2. Lack of Support
Some teachers may face a lack of support from the parents of students with ADHD. When there is a lack of expectations and consistency at home, learning strategies and routines a teacher tries to implement in the classroom may not be effective. Parents who are unable or unwilling to maintain regular communication and support a teacher’s classroom expectations can also make it more difficult for teachers to make progress with their students.
In other cases, the lack of support may come from the school’s administration or the school district as a whole. Many schools are tight on money, and administrators are being pressured to achieve more results with less funding. In some districts, special education programs may not have the funding they need to hire an adequate number of teachers or purchase the equipment they need to teach effectively. Teachers may be expected to keep up with a large number of students without having the time or money they need to be successful.
Finding the time to maintain communication with parents, complete paperwork, grade papers and teach can be difficult for teachers. Meetings must be scheduled during planning time or after school, cutting into a teacher’s time to update lesson plans or spend time with their family. Added to that are the challenges of scheduling IEP meetings that take parental and administration schedules into account, which can sometimes feel impossible.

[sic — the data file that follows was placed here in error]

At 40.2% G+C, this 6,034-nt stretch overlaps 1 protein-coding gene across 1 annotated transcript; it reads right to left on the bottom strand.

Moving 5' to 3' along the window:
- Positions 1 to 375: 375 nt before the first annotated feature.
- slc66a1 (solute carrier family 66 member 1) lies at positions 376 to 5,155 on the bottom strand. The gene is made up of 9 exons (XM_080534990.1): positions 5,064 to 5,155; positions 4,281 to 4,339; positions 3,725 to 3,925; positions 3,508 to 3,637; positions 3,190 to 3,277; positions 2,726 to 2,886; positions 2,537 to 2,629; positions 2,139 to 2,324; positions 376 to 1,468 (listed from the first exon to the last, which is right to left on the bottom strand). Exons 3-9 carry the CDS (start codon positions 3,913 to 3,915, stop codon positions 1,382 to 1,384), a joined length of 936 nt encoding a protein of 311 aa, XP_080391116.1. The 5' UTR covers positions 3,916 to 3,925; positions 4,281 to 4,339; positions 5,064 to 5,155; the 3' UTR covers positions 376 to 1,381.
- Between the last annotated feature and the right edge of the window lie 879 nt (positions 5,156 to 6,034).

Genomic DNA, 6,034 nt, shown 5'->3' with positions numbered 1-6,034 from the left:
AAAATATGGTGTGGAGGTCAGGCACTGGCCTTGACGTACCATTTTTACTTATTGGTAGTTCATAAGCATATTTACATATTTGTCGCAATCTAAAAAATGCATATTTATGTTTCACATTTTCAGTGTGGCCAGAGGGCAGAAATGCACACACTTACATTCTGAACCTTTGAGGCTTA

4. Behavior Management
Behavior management is a big part of teaching a child with ADHD. Because of their disability, they may easily become frustrated with school and their teacher may often get the brunt of their frustration. Managing these emotions in a classroom setting can sometimes take time away from instruction or other daily activities. On a larger level, teaching a child with ADHD requires a lot of time and effort spent identifying their triggers and emotions and then teaching them how to control those emotions.
Teachers may also spend extra time figuring out the best way to present the material so these students can learn effectively. They may need to devote time to help students stay organized, maintain planners or homework calendars and create an organizational system that keeps their students on track and focused each day. Often, they need to maintain communication with parents on a regular basis, sending daily progress emails or making regular phone calls to parents to update them on their child’s behavior and progress.
Tips for Teaching Students With ADHD
Though teachers face several challenges when it comes to teaching students with ADHD, it’s possible to ease their burden and help students with ADHD succeed. The following are a few tips to help make effective shifts: